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Family Finances Goal Setting for 2021

For many families, 2021 is going to be a pivotal year. Coming on the heels of one of the most challenging years in history, with an end to the pandemic in sight, the New Year brings a feeling of renewed optimism among families that they can get back on the right track. However, optimism is no substitute for having clearly defined, achievable goals, without which very little will get accomplished. But, goals without a strategy to achieve them are no more than pipedreams. It is easy to set a goal; making it happen is an entirely different thing.

You are probably familiar with the theme: A person sets a goal and either fails to achieve it or becomes discouraged when he realizes it is too difficult and then says, “It wasn’t a realistic goal anyway.” That is typically the easy way out for people who did not think the goal through and did not have a solid strategy for achieving it. More often than not, they didn’t have the discipline to see it through because they didn’t have a realistic plan for achieving it.

The problem is not that the goal is unrealistic; it’s that there is no realistic plan in place for achieving it. When that happens, there is no emotional attachment to the goal, which renders it meaningless. It is important to set achievable goals that are clearly defined and quantifiable. But, you really will not know if it’s achievable until you develop a plan. The goals can be significant for young families – buying a house, having more children, or funding college. But, if the goals are not perceived as achievable, they become hopeful aspirations, which do not really inspire people to take action or make sacrifices.

How to Set Achievable and Inspiring Goals

You have probably set many goals over your lifetime, but the only ones that really matter are the ones you achieve. What was different about those goals that made you work to achieve them? The answer for many of them was “motivation.” There was something about the goal that inspired you and made it your focus. For the bigger, more challenging goals, you are not likely to muster the motivation needed to follow through unless you have an emotional attachment to them. If you cannot visualize the outcome, actually feel the satisfaction of achieving it, you are less likely to maintain the motivation that keeps you moving forward.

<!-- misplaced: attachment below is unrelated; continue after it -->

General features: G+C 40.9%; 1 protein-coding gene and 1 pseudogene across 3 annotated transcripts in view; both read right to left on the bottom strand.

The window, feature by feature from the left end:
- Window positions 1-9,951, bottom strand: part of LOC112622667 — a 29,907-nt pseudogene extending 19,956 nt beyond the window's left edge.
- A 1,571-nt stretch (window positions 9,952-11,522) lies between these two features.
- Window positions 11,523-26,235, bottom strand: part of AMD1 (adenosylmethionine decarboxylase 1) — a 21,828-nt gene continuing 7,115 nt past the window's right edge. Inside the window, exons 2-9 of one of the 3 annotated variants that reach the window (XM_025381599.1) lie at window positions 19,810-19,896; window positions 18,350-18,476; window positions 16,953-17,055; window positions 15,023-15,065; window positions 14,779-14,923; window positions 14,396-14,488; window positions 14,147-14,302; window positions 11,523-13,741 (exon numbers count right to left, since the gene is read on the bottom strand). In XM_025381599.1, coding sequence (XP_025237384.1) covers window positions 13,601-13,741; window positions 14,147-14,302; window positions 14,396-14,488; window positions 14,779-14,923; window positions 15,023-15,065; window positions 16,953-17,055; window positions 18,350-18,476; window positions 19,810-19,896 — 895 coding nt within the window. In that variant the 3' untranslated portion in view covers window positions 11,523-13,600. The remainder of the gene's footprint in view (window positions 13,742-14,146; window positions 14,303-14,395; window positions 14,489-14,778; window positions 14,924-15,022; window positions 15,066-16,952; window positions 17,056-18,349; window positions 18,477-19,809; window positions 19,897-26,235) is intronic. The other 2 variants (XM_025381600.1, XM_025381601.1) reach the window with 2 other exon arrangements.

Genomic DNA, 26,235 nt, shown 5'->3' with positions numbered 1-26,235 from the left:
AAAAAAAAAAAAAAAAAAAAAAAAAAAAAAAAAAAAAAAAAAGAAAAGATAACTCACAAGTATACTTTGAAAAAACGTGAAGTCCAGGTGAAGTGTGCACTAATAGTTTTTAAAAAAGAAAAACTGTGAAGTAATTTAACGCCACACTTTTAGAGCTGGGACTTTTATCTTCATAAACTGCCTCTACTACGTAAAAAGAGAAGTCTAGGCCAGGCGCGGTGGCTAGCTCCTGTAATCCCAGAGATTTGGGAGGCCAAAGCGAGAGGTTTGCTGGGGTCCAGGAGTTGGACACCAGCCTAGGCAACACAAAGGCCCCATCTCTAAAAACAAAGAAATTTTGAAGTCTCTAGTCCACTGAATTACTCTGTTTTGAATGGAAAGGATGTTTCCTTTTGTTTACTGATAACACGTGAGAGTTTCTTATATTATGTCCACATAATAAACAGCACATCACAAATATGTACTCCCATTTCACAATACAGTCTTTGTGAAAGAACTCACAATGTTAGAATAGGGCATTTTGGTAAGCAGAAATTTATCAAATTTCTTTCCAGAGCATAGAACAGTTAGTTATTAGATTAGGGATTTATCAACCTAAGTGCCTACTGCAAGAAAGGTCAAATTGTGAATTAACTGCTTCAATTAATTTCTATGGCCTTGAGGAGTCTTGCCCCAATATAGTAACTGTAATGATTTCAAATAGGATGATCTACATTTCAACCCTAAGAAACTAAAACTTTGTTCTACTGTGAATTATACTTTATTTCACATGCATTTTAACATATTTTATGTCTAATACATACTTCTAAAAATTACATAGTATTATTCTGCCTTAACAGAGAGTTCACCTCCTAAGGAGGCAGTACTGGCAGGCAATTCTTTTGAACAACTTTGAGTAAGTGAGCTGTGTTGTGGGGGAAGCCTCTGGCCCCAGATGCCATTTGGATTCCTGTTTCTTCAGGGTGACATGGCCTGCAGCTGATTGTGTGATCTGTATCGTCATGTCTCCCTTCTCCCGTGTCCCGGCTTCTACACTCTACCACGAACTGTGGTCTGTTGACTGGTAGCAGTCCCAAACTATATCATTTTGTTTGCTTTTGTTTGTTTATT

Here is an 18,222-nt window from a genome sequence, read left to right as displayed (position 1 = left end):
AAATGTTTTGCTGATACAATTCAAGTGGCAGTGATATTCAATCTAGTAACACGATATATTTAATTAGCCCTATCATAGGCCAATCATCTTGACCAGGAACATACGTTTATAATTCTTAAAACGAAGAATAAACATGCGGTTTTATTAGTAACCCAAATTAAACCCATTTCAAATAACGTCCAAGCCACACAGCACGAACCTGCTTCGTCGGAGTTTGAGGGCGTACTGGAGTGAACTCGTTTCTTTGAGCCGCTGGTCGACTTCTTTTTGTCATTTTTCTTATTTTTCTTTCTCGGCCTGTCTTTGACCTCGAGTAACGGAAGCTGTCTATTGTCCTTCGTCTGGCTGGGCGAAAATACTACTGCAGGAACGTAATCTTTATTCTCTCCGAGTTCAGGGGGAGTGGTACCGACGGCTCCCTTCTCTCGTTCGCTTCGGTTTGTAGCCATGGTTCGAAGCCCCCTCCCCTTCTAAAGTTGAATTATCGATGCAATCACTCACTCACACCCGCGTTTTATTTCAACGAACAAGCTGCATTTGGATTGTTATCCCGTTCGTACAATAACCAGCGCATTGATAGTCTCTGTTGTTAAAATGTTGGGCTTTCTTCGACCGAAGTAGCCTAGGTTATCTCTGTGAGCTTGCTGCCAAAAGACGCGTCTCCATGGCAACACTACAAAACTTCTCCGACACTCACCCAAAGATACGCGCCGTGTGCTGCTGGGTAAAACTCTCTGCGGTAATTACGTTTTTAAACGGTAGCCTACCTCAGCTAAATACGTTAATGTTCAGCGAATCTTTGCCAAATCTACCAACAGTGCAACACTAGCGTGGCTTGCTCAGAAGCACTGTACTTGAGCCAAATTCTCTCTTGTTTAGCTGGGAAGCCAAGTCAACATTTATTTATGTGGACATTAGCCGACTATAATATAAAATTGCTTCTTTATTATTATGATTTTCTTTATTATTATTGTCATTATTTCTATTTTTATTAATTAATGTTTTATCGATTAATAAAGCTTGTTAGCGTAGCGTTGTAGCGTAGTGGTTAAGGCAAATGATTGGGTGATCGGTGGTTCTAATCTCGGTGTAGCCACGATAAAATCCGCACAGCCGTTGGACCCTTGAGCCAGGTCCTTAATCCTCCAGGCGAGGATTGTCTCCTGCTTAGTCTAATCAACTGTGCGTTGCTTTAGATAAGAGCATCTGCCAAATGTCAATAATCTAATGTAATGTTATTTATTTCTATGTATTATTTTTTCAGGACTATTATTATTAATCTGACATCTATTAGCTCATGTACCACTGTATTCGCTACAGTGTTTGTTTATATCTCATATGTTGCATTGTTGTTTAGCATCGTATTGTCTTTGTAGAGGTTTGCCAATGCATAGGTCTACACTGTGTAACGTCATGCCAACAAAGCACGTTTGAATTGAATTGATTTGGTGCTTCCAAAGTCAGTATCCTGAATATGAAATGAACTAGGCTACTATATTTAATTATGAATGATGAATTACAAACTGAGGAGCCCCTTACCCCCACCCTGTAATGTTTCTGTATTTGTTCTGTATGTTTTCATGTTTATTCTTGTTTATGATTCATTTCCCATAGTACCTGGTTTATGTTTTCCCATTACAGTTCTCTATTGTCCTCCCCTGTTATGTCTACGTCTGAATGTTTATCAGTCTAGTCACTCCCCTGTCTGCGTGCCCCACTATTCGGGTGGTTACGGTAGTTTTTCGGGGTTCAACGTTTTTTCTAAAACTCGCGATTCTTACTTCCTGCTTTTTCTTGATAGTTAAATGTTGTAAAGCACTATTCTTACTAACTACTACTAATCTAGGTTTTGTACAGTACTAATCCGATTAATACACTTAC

Although it is not very difficult, there is an art and a science to setting achievable goals – a process that young families can use to determine just how realistic a goal is and then create the plan to achieve it.

Goal Setting Process for Families

  1. Make a list of the things you want and need for your family, dividing the list into “must-haves” and “nice to haves.”
  2. Determine a time frame for each and relist them from the shortest to the longest time frames.
  3. Rank your needs and wants according to their importance, with “1” being vitally important and “10” being not at all important. Your needs should have a higher ranking than your wants.
  4. Calculate the cost of your goals. You could do this by estimating the current cost and then use an online future value calculator to calculate the future cost based on an average inflation rate (i.e., 3%).
  5. Determine how much it will take to save for each goal. You can use a free online calculator like the ones available at Bankrate.com to crunch the numbers for you. For example, if a goal will cost $25,000 in 15 years, you would need to save $159 a month based on an average annual return on your money of 5 percent. Do this for each of your goals.
  6. Determine your savings commitment. Develop a family budget to determine how much you can commit to savings each month. After squeezing every penny out of your budget that can be applied to savings, make that your savings commitment. If you cannot come up with the amount needed to meet your total savings goals, you need to find some more budget savings or focus on your top priorities. As your financial situation improves, you can increase your savings commitment and add more savings goals.
  7. Break your savings commitment into short- and long-term goals. For short-term goals, you will want to use vehicles like savings or money market accounts and, for long-term goals, you can use vehicles that can generate a higher return, such as mutual funds or exchange-traded funds.
  8. Track your progress as a family. Get everyone involved so you can create some accountability. Review your goals and your savings progress to keep everyone motivated. If you are not on track, ask for ideas from family members about what budget items can be cut or how to increase savings to get you back on track.

Now go and make 2021 your best year yet.


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